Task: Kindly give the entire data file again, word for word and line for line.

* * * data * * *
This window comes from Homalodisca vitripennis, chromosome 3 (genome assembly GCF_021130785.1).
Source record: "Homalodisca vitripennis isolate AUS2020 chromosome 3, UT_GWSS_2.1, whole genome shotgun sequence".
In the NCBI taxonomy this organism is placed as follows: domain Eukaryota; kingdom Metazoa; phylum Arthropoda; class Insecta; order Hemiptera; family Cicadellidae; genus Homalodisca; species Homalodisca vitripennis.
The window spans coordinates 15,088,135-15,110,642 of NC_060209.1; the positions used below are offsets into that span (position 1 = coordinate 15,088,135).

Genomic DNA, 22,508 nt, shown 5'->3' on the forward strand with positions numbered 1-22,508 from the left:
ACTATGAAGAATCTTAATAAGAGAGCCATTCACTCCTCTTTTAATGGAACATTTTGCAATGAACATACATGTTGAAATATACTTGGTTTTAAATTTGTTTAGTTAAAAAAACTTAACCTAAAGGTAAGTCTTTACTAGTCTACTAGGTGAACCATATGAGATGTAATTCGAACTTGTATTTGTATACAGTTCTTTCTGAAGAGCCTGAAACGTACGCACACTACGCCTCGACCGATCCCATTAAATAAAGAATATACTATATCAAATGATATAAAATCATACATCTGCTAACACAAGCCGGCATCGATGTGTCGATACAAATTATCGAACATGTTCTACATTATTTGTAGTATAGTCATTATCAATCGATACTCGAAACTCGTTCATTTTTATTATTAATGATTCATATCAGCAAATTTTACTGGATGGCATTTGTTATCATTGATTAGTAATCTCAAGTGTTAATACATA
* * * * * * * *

This window comes from Homalodisca vitripennis, chromosome 3 (genome assembly GCF_021130785.1).
Source record: "Homalodisca vitripennis isolate AUS2020 chromosome 3, UT_GWSS_2.1, whole genome shotgun sequence".
In the NCBI taxonomy this organism is placed as follows: domain Eukaryota; kingdom Metazoa; phylum Arthropoda; class Insecta; order Hemiptera; family Cicadellidae; genus Homalodisca; species Homalodisca vitripennis.
The window spans coordinates 15,088,135-15,110,642 of NC_060209.1; the positions used below are offsets into that span (position 1 = coordinate 15,088,135).

Genomic DNA, 22,508 nt, shown 5'->3' on the forward strand with positions numbered 1-22,508 from the left:
ACTATGAAGAATCTTAATAAGAGAGCCATTCACTCCTCTTTTAATGGAACATTTTGCAATGAACATACATGTTGAAATATACTTGGTTTTAAATTTGTTTAGTTAAAAAAACTTAACCTAAAGGTAAGTCTTTACTAGTCTACTAGGTGAACCATATGAGATGTAATTCGAACTTGTATTTGTATACAGTTCTTTCTGAAGAGCCTGAAACGTACGCACACTACGCCTCGACCGATCCCATTAAATAAAGAATATACTATATCAAATGATATAAAATCATACATCTGCTAACACAAGCCGGCATCGATGTGTCGATACAAATTATCGAACATGTTCTACATTATTTGTAGTATAGTCATTATCAATCGATACTCGAAACTCGTTCATTTTTATTATTAATGATTCATATCAGCAAATTTTACTGGATGGCATTTGTTATCATTGATTAGTAATCTCAAGTGTTAATACATA